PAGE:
Socioeconomics might impact the chance of surviving a cardiac arrest, suggests a new study that found survival rates are lower in heavily black than in heavily white neighborhoods, and in low- and middle-income areas compared with wealthy ones.
More than 350,000 people each year in the U.S. have out-of-hospital cardiac arrests, when the heart’s electrical system abruptly malfunctions, and it can’t beat properly.
In research published recently in the Journal of the American Heart Association, people whose hearts stopped in neighborhoods where more than half the residents were black were 12% less likely to survive until hospital discharge than those whose cardiac arrest occurred in areas where more than 80% of residents were white. Survival in the other integrated neighborhoods was about the same as for their predominantly white counterparts.
Also, compared with the most affluent neighborhoods, where median household income exceeded $80,000, people who had a cardiac arrest in middle-income areas were 11% less likely, and those in low-income areas 12% less likely, to survive to hospital discharge. Low-income neighborhoods had a median household income of less than $40,000.
“The neighborhood in which one has a cardiac arrest matters—it affects whether you get CPR from a bystander and whether you live,” said lead author Dr. Paul Chan, a cardiologist at St. Luke’s Mid America Heart Institute in Kansas City, Missouri. “The study also identifies areas which have lower survival and would be important targets for CPR training.”
People who had cardiac arrests in majority black neighborhoods were 40% less likely, and those in low-income areas 33% less likely, to receive bystander CPR than those in the mostly white and mostly affluent neighborhoods, respectively.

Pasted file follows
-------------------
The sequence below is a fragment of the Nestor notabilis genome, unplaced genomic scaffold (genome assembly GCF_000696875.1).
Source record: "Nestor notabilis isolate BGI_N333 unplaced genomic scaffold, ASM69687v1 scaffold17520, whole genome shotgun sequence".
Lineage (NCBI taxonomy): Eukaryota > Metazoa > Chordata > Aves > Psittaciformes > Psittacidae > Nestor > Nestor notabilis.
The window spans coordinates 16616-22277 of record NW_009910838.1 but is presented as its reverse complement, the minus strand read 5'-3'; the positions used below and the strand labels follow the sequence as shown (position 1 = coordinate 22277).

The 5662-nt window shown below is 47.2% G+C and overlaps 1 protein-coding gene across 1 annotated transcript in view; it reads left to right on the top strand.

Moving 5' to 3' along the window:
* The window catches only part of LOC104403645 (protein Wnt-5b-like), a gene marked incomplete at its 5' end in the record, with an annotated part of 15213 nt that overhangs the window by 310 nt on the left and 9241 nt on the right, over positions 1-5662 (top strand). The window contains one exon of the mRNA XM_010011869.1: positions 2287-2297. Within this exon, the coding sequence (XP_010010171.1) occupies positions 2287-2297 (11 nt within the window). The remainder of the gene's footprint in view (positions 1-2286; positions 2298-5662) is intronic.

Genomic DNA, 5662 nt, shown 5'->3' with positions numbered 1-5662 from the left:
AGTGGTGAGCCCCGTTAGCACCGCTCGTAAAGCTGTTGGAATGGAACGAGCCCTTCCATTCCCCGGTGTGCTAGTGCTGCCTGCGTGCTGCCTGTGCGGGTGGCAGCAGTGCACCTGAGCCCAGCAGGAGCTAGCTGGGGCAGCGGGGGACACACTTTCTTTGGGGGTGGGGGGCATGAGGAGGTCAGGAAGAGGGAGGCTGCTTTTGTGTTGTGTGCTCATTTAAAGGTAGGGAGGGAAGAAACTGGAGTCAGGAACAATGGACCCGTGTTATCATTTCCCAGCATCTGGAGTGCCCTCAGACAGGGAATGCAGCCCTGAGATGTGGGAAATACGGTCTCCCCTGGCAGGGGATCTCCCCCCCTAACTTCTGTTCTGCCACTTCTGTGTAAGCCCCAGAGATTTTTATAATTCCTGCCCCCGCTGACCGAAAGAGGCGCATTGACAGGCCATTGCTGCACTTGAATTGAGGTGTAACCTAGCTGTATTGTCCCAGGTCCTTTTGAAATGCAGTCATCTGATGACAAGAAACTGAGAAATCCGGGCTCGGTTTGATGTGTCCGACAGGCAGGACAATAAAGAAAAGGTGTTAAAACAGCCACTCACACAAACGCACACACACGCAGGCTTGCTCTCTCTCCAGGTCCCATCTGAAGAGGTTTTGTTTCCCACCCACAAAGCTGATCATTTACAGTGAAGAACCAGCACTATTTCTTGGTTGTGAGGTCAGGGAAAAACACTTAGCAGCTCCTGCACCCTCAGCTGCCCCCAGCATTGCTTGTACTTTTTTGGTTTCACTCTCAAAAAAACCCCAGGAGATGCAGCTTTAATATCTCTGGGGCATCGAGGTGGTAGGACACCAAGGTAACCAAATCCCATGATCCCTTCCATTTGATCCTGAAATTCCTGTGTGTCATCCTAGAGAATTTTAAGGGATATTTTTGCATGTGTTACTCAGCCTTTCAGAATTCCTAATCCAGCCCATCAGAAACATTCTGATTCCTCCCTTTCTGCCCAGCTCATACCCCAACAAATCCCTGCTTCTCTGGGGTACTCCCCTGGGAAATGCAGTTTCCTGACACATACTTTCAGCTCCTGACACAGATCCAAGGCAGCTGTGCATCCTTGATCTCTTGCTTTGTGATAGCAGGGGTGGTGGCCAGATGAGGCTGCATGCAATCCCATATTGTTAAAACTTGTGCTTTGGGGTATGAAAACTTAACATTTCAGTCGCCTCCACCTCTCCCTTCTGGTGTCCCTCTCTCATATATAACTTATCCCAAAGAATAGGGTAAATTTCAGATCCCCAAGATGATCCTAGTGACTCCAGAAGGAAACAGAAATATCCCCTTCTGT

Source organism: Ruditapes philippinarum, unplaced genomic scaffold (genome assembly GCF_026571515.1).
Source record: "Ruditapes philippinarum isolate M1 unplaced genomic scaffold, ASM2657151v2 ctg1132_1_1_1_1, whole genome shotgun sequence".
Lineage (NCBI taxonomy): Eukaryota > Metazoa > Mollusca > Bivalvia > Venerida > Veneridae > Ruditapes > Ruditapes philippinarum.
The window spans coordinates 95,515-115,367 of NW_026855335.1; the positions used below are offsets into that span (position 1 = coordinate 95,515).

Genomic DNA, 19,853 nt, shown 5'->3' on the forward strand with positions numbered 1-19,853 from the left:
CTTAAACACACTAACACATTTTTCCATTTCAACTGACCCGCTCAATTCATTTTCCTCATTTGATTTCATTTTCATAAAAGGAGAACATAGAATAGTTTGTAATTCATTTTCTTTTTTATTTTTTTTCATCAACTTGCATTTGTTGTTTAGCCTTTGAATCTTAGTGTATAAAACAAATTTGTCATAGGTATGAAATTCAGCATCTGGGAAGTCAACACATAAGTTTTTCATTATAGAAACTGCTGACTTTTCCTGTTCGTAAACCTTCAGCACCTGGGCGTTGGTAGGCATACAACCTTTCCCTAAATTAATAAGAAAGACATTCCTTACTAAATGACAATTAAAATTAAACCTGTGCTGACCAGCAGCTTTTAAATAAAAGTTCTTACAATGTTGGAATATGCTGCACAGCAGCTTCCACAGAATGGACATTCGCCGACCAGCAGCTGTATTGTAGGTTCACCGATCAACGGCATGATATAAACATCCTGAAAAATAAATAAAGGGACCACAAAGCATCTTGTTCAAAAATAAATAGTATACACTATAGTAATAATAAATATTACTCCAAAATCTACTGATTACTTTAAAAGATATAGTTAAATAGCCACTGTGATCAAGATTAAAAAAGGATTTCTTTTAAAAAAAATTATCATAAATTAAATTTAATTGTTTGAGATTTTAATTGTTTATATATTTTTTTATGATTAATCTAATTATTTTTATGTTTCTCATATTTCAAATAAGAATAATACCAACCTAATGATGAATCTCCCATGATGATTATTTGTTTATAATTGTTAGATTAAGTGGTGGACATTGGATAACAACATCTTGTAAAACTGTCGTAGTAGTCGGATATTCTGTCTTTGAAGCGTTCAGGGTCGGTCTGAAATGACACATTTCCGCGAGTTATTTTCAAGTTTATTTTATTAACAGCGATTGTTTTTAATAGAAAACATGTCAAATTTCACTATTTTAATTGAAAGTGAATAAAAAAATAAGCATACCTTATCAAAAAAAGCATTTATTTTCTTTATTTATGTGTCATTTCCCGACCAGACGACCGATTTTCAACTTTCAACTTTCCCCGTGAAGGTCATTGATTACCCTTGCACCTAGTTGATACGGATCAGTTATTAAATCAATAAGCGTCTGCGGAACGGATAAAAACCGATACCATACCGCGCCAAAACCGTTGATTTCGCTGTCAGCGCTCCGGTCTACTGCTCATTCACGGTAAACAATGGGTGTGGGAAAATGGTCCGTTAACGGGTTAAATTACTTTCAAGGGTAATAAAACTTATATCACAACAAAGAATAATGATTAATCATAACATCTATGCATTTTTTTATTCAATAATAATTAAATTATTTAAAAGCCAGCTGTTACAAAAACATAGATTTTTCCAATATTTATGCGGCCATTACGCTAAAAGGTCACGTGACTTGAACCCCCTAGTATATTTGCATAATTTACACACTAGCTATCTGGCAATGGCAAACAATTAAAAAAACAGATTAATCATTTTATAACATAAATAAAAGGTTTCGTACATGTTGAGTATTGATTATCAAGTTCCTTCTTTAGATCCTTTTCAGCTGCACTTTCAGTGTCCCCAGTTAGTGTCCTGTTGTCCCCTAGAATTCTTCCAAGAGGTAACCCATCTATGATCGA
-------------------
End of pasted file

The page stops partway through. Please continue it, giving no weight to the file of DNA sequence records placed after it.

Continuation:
“This study brings important new information and draws attention to gaps in health equity for all income and racial groups receiving emergency cardiac care,” said Dr. Ivor Benjamin, director of the Cardiovascular Center at the Medical College of Wisconsin in Milwaukee.
Only about 10% of people who have a cardiac arrest survive. CPR, especially if provided immediately, can double or triple those odds.
Researchers used a database called the Cardiac Arrest Registry to Enhance Survival, or CARES, which captures cardiac arrest data for more than 130 million U.S. residents. The study focused on about 169,502 people who had out-of-hospital cardiac arrest from 2013 through 2017. Nearly two-thirds were men.
While 16,740 of the patients survived to hospital discharge, women and black adults were less likely to, the study found. Factors linked to better survival odds included if someone else saw the cardiac arrest happen, if it happened in a public location, and if a person’s heart rhythm after the arrest was “shockable”—able to be treated with a defibrillator to restore a normal rhythm. Bystander CPR also was modestly linked to higher survival rates.
“Prompt, high-quality bystander CPR remains the bedrock for improving survival rates by EMS and the chain of survival for all communities,” said Benjamin, past president of the American Heart Association who was not involved in the study.
Although an untrained person can deliver CPR, Chan said training helps ensure chest compressions are deep enough to keep blood circulating until an ambulance arrives. “Without blood circulating, the brain starts dying after the first few minutes.”
Previous research by Chan and colleagues has found CPR training is more common in areas with more white residents and higher household incomes.
Other neighborhoods might be better targeted by developing culturally focused teaching materials and offering classes at sites like community churches, he said. He also suggests providing free CPR training where survival rates are lowest, making defibrillators more available and ensuring adequate training, resources and staffing for emergency medical services.
Benjamin said recent advances also have helped improve cardiac arrest survival. Those advances include immediate cardiac catheterization to address underlying coronary artery disease, and targeted hypothermia, or cooling the body after resuscitation to help protect the brain.
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